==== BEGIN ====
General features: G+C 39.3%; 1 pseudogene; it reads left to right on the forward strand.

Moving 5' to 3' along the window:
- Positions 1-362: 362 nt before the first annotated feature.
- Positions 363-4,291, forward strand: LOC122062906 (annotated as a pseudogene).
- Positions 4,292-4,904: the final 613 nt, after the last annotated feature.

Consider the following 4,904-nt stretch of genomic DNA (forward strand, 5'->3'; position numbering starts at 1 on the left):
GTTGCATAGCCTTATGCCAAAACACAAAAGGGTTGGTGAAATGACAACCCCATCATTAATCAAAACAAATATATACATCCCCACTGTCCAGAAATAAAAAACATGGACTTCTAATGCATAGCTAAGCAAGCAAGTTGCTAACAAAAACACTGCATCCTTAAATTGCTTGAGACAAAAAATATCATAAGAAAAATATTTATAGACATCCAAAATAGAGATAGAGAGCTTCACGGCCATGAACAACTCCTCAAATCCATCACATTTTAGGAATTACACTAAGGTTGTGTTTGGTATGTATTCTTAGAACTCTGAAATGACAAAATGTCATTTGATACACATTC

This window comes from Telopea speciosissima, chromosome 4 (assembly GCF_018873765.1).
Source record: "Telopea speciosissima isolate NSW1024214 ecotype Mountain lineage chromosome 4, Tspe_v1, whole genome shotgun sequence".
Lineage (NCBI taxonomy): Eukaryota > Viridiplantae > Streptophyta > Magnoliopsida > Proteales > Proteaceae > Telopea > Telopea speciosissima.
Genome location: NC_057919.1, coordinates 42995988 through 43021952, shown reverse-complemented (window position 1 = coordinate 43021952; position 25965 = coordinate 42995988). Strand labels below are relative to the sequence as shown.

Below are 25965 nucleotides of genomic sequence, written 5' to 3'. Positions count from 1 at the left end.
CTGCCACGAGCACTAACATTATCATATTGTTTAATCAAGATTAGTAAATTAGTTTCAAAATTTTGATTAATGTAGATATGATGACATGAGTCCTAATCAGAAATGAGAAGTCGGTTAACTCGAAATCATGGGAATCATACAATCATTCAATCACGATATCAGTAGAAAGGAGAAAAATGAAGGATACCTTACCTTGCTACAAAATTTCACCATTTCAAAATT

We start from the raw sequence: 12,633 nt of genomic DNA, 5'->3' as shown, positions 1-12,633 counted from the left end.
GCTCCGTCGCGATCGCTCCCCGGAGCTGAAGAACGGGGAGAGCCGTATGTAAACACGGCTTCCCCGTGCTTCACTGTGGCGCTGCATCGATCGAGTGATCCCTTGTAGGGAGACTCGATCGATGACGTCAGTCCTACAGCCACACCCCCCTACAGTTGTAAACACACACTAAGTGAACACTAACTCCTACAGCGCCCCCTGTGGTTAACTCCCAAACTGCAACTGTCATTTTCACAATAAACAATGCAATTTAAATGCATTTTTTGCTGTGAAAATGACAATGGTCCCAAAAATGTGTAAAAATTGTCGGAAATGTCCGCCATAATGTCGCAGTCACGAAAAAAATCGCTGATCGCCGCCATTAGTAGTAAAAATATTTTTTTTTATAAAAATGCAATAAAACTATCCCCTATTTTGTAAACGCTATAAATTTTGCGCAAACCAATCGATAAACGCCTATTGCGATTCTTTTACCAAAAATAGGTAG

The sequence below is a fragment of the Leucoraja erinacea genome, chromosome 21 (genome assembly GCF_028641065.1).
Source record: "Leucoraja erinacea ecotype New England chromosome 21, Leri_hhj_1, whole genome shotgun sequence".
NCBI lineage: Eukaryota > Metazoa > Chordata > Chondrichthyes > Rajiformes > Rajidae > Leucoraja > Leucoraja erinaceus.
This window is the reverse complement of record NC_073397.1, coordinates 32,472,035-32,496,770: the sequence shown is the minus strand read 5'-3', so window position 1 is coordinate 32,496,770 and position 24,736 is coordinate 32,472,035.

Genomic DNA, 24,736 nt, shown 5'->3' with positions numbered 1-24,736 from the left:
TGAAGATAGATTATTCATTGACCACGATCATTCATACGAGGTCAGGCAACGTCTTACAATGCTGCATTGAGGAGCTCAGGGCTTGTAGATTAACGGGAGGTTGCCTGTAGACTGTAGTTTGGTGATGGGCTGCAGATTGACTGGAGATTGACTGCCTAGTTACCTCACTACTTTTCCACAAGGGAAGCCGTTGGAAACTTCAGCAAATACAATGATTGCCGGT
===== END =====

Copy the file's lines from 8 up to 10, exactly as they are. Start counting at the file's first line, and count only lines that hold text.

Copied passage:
This window comes from Telopea speciosissima, chromosome 4 (assembly GCF_018873765.1).
Source record: "Telopea speciosissima isolate NSW1024214 ecotype Mountain lineage chromosome 4, Tspe_v1, whole genome shotgun sequence".
Lineage (NCBI taxonomy): Eukaryota > Viridiplantae > Streptophyta > Magnoliopsida > Proteales > Proteaceae > Telopea > Telopea speciosissima.